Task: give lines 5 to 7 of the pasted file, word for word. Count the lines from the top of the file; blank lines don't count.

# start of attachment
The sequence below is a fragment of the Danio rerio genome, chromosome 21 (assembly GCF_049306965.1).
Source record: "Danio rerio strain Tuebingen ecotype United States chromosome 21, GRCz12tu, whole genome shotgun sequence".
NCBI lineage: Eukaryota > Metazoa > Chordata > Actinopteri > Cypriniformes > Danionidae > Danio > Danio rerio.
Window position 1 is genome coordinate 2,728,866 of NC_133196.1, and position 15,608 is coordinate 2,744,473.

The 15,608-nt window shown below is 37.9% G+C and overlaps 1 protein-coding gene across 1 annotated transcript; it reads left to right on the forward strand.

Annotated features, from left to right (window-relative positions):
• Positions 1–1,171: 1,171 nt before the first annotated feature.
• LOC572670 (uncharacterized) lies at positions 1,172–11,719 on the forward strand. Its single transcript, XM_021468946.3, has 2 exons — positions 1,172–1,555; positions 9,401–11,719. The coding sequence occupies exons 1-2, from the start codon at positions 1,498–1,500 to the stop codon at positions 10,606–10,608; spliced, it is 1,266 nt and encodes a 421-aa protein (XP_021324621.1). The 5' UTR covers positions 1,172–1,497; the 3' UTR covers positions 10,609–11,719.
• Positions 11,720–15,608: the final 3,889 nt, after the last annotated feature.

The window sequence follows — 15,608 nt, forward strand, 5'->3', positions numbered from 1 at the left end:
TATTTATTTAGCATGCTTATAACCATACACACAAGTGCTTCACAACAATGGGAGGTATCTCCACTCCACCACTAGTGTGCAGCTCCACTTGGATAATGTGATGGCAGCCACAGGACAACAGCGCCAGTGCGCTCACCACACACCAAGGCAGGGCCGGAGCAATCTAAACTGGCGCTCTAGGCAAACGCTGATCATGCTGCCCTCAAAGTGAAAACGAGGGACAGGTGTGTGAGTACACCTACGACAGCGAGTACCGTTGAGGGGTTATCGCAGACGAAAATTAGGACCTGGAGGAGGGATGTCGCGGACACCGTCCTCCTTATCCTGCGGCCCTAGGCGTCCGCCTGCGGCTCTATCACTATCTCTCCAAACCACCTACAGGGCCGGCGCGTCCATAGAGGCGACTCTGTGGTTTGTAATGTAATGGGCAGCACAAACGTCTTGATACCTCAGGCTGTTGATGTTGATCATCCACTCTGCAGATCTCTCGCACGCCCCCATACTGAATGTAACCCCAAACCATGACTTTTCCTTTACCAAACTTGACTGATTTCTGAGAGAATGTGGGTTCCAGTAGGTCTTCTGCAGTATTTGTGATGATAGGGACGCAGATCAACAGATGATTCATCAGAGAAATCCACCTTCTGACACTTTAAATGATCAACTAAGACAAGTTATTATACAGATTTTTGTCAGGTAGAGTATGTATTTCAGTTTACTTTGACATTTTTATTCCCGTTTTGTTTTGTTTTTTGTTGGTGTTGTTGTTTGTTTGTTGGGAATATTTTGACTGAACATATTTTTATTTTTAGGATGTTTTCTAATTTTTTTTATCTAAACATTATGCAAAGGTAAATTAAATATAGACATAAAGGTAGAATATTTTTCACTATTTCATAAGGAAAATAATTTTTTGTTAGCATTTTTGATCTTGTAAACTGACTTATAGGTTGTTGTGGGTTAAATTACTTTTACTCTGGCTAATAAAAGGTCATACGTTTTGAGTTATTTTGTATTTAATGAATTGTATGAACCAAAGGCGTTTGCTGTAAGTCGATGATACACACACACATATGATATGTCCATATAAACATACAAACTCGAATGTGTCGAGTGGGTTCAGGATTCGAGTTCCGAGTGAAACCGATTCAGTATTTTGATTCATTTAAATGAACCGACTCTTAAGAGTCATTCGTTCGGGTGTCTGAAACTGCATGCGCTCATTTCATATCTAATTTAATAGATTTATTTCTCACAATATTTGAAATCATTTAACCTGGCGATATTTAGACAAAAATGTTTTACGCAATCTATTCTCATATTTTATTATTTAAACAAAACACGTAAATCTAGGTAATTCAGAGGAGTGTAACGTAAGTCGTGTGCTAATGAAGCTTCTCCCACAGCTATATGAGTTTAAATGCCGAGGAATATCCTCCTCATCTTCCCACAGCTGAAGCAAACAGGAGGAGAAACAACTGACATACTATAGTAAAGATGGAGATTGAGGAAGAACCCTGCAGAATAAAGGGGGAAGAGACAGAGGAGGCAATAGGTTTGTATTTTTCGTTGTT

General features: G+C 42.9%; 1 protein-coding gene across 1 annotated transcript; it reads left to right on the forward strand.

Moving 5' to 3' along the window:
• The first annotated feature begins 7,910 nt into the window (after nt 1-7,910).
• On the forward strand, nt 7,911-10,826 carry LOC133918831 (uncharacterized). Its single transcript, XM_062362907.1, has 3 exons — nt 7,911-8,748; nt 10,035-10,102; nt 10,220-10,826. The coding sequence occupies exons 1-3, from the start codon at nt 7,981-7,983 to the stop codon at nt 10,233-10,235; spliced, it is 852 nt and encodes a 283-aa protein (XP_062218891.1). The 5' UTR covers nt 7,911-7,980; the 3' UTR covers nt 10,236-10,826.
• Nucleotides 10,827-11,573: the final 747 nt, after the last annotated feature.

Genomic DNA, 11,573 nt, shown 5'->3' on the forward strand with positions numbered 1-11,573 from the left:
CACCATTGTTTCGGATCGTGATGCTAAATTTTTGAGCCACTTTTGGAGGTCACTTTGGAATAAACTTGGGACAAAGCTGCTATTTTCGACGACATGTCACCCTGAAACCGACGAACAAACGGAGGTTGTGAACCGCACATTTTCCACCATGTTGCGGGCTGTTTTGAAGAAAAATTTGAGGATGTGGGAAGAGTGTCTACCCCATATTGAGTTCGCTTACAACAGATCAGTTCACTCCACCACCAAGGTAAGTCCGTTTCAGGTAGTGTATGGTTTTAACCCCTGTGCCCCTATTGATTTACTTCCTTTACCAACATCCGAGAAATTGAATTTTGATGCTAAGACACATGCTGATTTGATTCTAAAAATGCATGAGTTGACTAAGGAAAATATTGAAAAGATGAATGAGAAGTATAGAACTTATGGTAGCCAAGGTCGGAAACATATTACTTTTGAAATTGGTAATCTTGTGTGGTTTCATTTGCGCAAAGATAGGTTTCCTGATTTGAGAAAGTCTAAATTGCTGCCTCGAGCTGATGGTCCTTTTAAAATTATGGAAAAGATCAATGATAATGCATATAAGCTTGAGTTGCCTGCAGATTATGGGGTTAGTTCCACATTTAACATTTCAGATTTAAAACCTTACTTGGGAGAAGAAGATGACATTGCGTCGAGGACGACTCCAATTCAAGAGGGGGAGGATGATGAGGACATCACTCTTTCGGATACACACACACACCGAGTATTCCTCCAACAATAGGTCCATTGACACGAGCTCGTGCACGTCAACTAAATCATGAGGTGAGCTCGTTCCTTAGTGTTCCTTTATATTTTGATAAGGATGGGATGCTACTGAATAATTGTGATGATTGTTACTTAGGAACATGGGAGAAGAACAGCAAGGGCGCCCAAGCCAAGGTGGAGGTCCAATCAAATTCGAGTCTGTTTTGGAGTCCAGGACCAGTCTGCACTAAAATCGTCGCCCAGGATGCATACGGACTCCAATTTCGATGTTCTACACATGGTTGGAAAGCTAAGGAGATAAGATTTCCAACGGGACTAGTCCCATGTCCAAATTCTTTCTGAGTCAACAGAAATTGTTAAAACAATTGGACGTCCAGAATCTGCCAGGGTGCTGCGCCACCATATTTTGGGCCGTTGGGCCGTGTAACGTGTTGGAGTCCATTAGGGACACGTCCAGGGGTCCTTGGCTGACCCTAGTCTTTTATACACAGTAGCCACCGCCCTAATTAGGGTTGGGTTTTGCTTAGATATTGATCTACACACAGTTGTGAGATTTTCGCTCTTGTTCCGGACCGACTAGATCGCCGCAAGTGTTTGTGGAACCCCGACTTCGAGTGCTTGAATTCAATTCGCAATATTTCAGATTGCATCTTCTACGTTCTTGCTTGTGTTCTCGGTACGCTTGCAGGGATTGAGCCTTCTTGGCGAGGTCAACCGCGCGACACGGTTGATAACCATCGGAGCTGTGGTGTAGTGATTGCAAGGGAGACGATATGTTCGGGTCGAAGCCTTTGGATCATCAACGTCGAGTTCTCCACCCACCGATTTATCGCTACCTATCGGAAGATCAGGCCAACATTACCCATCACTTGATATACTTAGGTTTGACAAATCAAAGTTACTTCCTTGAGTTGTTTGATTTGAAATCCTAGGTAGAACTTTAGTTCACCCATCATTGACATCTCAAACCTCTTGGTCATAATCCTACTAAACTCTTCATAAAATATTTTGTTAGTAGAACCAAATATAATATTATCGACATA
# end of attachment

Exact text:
The 15,608-nt window shown below is 37.9% G+C and overlaps 1 protein-coding gene across 1 annotated transcript; it reads left to right on the forward strand.

Annotated features, from left to right (window-relative positions):
• Positions 1–1,171: 1,171 nt before the first annotated feature.